Government meets 20,000 police recruitment target but Met falls behind

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  • April 26, 2023
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ore than 20,000 new police officers have been hired in England and Wales – meeting a Conservative manifesto pledge – but Britain’s biggest police force missed its individual target.

According to provisional Home Office figures, a total of 20,951 extra recruits joined police forces in the past three years, in the wake of a Conservative election manifesto commitment to have 20,000 additional officers in post by March 2023.

Out of 43 forces, the Metropolitan Police was the only one to miss its individual target, falling short by about 1,000. It was tasked with hiring 4,557 new officers but had provisionally recruited only 3,468 in the period.

Seven police forces reported provisional figures that are at least 20% over their recruitment target.

Opponents previously claimed the Government was lagging behind its promise to replace thousands of jobs cut during austerity measures.

The figures suggest the target was reached only after recruitment was ramped up in the weeks just before the deadline.

Met Commissioner Sir Mark Rowley told MPs of his disappointment at missing the target, indicating the force’s current poor reputation was hampering recruitment.

Speaking to the Commons Home Affairs Committee on Wednesday, he said: “We are 1,000 officers light of our target. I wish we’d hit it, but we haven’t.”

When asked why, he said there was a “range of factors”, adding: “Obviously we are striving to maintain the quality, that’s really important …

“The reputation of the organisation at the moment doesn’t help recruiting, but also the employment market and the pay situation is really challenging.”

Last year, Sir Mark said he was reviewing the force’s recruitment targets after questioning whether it is “wise” to hire thousands of new officers at speed.

It came after inspectors at police watchdog His Majesty’s Inspectorate of Constabulary and Fire and Rescue Services (HMICFRS) said problems at Scotland Yard had been exacerbated by the number of young and inexperienced recruits in the force as a result of the recruitment drive.

Prime Minister Rishi Sunak hailed the figures, saying the Government had “delivered” on its promise while Home Secretary Suella Braverman described it as a “historic moment for our country.”

During a speech in Westminster, she said: “(We) should be immensely proud of what we’ve achieved in the last few years.

“Many said we couldn’t do it but this is a police success, a Home Office success and a Conservative government success.”

But Labour’s shadow home secretary Yvette Cooper accused the Conservatives of “taking the country for fools” and having “no grip on law and order”, adding: “They cut 20,000 police officers from our streets.

“Now they expect the public to be grateful for a police replacement programme that still leaves 6,000 fewer police out on the beat and 9,000 fewer officers in real terms compared to the last Labour government as the population has grown.”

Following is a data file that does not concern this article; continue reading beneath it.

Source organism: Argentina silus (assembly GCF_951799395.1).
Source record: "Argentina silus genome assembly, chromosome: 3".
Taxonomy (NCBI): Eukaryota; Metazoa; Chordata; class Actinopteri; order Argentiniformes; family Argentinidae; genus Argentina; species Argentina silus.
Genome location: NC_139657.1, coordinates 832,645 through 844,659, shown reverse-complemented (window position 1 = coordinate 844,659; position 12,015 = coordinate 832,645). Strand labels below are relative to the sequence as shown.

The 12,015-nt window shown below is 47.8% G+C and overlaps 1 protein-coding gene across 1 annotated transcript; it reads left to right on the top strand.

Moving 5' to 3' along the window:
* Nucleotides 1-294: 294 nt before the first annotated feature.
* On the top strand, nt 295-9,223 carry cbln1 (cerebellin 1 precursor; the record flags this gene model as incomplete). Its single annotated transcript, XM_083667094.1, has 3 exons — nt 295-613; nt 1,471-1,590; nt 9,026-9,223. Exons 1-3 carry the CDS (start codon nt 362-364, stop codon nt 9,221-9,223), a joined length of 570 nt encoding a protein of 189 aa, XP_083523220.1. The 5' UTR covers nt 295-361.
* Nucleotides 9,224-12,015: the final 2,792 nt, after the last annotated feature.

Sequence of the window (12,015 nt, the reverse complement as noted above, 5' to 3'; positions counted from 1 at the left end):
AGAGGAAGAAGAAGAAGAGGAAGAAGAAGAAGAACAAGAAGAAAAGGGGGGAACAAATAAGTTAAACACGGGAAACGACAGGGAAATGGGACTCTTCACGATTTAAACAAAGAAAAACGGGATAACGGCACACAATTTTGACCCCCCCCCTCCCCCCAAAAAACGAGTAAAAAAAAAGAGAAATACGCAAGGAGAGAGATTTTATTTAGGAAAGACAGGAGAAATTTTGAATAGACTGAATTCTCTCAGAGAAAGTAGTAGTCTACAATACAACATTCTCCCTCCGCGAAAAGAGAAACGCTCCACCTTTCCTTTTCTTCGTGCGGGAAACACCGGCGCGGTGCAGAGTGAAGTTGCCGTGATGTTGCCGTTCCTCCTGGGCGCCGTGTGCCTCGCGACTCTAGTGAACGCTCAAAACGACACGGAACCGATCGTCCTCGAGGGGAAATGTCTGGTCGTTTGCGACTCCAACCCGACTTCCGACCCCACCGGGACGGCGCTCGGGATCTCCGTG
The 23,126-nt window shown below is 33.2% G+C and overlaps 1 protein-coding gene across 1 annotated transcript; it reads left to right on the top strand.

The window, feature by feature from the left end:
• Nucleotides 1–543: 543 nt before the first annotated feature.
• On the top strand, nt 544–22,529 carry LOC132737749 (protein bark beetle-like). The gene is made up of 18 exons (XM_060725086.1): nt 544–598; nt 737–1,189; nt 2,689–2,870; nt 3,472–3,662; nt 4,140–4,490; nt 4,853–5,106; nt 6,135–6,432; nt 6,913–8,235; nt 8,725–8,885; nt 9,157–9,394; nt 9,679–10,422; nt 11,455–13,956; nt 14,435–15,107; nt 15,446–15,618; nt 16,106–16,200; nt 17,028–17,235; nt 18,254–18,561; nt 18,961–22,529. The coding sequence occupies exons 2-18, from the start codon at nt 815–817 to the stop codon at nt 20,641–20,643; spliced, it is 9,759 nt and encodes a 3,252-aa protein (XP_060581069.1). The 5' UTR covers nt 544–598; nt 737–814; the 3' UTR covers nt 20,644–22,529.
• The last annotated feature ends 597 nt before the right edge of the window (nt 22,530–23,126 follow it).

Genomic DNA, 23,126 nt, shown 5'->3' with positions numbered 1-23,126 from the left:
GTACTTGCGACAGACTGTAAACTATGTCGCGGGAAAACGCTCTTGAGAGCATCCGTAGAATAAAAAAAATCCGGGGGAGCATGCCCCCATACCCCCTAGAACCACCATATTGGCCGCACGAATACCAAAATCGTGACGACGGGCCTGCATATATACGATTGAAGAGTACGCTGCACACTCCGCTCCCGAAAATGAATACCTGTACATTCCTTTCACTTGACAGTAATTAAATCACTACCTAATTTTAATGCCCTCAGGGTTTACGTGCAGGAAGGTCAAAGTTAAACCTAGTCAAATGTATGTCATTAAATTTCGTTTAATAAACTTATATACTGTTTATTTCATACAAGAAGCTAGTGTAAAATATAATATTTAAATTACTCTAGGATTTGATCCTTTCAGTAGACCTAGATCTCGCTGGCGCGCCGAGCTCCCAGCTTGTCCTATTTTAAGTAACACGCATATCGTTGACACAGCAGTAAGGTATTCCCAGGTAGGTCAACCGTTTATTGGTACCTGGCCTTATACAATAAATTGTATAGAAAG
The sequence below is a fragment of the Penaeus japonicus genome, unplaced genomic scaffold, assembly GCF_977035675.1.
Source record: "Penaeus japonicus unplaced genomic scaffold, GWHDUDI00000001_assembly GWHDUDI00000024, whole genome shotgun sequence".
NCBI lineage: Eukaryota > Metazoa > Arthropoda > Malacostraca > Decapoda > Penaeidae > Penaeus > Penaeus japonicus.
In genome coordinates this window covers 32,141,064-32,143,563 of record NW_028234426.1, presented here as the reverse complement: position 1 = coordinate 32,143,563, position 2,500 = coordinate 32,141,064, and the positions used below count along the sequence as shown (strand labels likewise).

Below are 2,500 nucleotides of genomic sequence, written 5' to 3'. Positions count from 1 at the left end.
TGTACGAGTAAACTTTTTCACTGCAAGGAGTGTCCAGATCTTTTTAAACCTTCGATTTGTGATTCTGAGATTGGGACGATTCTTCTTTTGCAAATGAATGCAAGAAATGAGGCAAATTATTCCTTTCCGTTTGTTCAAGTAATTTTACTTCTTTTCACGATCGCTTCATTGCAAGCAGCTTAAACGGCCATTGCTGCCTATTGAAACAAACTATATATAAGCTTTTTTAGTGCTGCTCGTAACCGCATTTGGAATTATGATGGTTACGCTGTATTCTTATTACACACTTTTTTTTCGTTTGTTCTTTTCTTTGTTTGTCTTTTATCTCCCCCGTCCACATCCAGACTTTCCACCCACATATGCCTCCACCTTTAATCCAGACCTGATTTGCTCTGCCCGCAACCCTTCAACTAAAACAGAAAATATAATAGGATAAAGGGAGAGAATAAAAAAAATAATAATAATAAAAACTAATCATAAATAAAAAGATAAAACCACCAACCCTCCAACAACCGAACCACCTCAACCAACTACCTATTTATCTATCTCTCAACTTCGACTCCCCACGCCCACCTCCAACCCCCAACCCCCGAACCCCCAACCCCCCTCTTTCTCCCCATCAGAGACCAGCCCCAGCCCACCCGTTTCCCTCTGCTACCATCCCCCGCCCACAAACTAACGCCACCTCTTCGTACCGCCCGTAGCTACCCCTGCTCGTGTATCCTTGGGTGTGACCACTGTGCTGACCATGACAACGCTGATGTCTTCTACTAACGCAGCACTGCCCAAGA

The total number of new officers provisionally stood at 18,544 at the end of February, nearly 1,500 short of the target.

The sharp jump in headcount in the weeks leading up to the March 31 deadline represented the “largest month-on-month increase” since the recruitment programme began, the Home Office said.

“The majority of the increase over the latest quarter was seen in the month of March,” it added.

North Yorkshire had recruited 251 new officers as of March 2023 against a target of 194 (29% over) while Thames Valley recruited 784 new officers against a target of 609 (also 29% over).

Devon & Cornwall had a target of 469 and have recruited 600 (28% over); Northamptonshire’s target was 190 and they recruited 237 (25% over); Derbyshire had a target of 283 and recruited 351 (24% over); Avon & Somerset’s target was 456 and they recruited 558 (22% over); and Norfolk had a target of 224 and recruited 269 (20% over).

Concerns have been raised about the quality of vetting procedures and the risk of rogue officers infiltrating the ranks amid the recruitment campaign.

Former chief inspector of constabulary, Sir Thomas Winsor, previously warned the “sheer magnitude and speed” of the programme “inevitably carries risks”, adding that there is a “heightened danger that people unsuited to policing may get through and be recruited”.

The Home Office has insisted all recruits are subject to a “rigorous” vetting process and must meet national standards in order to be hired.

The department expected to spend £3.6 billion on the recruitment campaign by March, with a total cost of £18.5 billion over the next 10 years, according to Whitehall’s spending watchdog.

In June, the National Audit Office (NAO) warned the surge in additional officers joining police forces would “exacerbate pressure” on a criminal justice system which is “already under strain” in the wake of the coronavirus pandemic.

It also said hiring police community support officers (PCSOs), special constables or police staff to fill the roles could lead to vacancies elsewhere in the service.